Smash: From The Big Apple To The Small Screen
“There’s a broken heart for every light on broadway.” And, apparently there is also a cliché for every aspect of NBC’s ‘Smash’.
NBC’s ode to Broadway premiered tonight with lots of hype and lots of critical acclaim, so when we tuned in we were surprised to find a whole lot of nothing. While we understand they are trying to show that the process from having an idea to turning it into an actual production takes a long time, there seemed to be almost nothing going on in this pilot to make us want to tune in again. We’re definitely not sitting on the edge of our seats to find out which babe gets the lead role – there is no suspense. And if the plot is as cliché as the characters we’re pretty sure we know who will get it anyway.
Everyone’s favourite American Idol runner-up, Katherine McPhee, plays the fresh-faced, new-to-New York Karen Cartwright. She’s your stereotypical mid-westerner, trying to live the dream. She’s the little fish in the big pond, and trying to make it without losing her morals and wholesome outlook on life. The pilot even included a visit from Ma and Pa. Shockingly, Mr. and Mrs. Smallville want to support their daughter, but don’t agree with her decision to move to the big city.
Also trying to live the dream, is Megan Hilty’s Ivy Lynn – an actress who has made a name for herself as part of the chorus line, but is striving to breakout and become a real star. Her resume is full of experience, but she just can’t seem to get cast as the star. Despite her actual successes and ability to get her foot in the door at her fiercely competitive career choice, her parents are wildly unsupportive and indifferent. At first we thought she was playing the “aging” actress due to her pancake-faced makeup. Later we realized that was their lazy way of showing the difference between her dime-a-dozen persona and McPhee’s fresh-faced new girl.
While the younger women get to fight against each other, the professionals – Debra Messing’s Julia Houston and Angelica Huston’s Eileen Rand – are almost one in the same. Both are successful, big names on broadway and are almost completely incapable at balancing their home and work life. God forbid a successful woman not have some bitter husband at home, or be in the middle of a divorce.
The men on the show don’t escape the clichés either. Whether its Christian Borle’s Tom Levitt – a moody, melodramatic, flaming gay song-writer – or Jack Davenport’s Derek Wills – a charismatic, womanizing, play-boy director. Their character’s depths are as deep as Derek setting up a late night call to the casting couch for innocent little Karen or Tom having a crush on his brand new, super cute assistant.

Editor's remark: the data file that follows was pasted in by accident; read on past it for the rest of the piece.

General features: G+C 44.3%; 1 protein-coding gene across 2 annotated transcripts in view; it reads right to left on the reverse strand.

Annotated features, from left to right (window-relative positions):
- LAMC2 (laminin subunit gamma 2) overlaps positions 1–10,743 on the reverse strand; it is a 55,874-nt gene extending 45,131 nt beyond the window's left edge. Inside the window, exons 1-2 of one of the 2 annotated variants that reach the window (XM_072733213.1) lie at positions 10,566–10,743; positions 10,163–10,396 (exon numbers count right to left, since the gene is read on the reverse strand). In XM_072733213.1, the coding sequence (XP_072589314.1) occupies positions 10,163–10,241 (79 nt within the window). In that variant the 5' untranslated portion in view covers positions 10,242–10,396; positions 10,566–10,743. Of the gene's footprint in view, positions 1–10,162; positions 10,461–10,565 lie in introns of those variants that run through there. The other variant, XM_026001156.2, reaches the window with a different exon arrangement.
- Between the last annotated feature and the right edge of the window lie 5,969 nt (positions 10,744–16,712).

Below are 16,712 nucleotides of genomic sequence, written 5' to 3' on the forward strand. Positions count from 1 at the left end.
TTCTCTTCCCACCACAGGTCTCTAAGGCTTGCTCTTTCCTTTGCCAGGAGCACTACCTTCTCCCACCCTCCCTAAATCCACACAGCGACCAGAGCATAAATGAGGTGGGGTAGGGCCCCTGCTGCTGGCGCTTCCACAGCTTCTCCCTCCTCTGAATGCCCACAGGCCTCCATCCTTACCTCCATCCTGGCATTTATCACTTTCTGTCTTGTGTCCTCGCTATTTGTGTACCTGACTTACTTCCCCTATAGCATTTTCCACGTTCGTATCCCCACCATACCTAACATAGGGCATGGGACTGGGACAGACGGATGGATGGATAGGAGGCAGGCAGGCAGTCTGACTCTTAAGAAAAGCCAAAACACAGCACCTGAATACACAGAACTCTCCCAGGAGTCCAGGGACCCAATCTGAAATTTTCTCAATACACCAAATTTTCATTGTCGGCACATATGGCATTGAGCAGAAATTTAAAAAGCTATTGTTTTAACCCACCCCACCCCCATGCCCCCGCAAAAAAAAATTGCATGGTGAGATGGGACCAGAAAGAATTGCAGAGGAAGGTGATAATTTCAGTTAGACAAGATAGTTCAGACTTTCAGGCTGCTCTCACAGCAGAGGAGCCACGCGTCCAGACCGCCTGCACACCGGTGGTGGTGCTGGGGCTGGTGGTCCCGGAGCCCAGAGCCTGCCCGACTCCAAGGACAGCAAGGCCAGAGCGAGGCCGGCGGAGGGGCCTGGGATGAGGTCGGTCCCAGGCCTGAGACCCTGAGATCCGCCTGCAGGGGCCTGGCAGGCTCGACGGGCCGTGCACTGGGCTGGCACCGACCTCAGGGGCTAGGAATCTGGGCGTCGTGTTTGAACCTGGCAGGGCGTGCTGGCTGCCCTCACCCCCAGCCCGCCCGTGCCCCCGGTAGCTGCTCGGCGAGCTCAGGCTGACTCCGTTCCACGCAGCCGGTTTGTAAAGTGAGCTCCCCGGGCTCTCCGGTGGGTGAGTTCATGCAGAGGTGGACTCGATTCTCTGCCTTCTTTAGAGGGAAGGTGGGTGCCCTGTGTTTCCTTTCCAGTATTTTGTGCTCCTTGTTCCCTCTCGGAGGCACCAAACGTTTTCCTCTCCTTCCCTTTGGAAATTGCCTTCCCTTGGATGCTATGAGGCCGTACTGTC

Besides establishing these paper-thin characters, the pilot was a setup for the overall premise of the show: the creation and development of a broadway musical based on the life of Marilyn Monroe. Even the characters admit that Marilyn is “so hot right now”, underlining yet another stale idea. The big dance routine for this episode was the “Baseball Number” – an idea thrown around not by the actual songwriters on the show, but by their assistant and husband. While they throw around a lot of big talk about honouring Marilyn, the dance routine consists of a lot of ass-shots, breast-jiggling and guys using baseball bats to simulate their penises. Real classy indeed.
Though the dance routine left something to be desired, the songs sounded like Broadway. Everyone on the show is clearly talented, and we love that they weren’t auto-tuned to hell. Even though everyone seems to be drawing comparisons to ‘Glee’ and ‘Smash’, we don’t see it. Yes, there is singing and dancing on both shows. But, where the ‘Glee’ cast sings over produced cover songs, ‘Smash’ is actually creating and showcasing original material. Rachel Berry’s dream is essentially to join the cast of ‘Smash’. Not to mention, New York City has never looked so amazing! As opposed to highlighting the seedy underbelly of the city, this is like seeing it through the eyes of all the hopeful Midwesterners who have chased their dreams to the Big Apple. The best part of the whole thing….it’s not yet another gritty, dark police procedural.
It would seem that the television version of broadway is just as tacky as the real life thing has become. On paper, it sounds like the show should be amazing – the creative team behind the series is decorating their mantles with Emmy Awards and Tony Awards and Grammy Awards. But dig a little deeper into what those wins are for and you discover they are all just a bunch of Ivy Lynn’s themselves. It’s brought to you by the woman who wrote ‘Catwoman’ and the guy that penned the classic song ‘America, Fuck Yeah!’ (interesting side note – he also wrote the score for ‘Team America: World Police’...and it was rejected)
Posted on February 7, 2012, in AWESOME, ENTERTAINMENT, MUSIC, OPINION, PREMIERES, REVIEWS, TELEVISION and tagged America, America Fuck Yeah, Angelica Huston, Auditions, Behind the Scenes, Broadway, Catwoman, Christian Borle, Comedy, Debra Messing, drama, entertainment, Glee, humor, humour, Jack Davenport, Jamie Cepero, Katherine McPhee, Marc Shaiman, Marilyn Monroe, Megan Hilty, Michael Mayer, Musical, NBC, New York, opinion, PREMIERES, Rachel Berry, Raza Jaffrey, review, Scott Wittman, Smash, Stage, Team America: World Police, television, Theatre, Theresa Rebeck, tv. Bookmark the permalink. 1 Comment.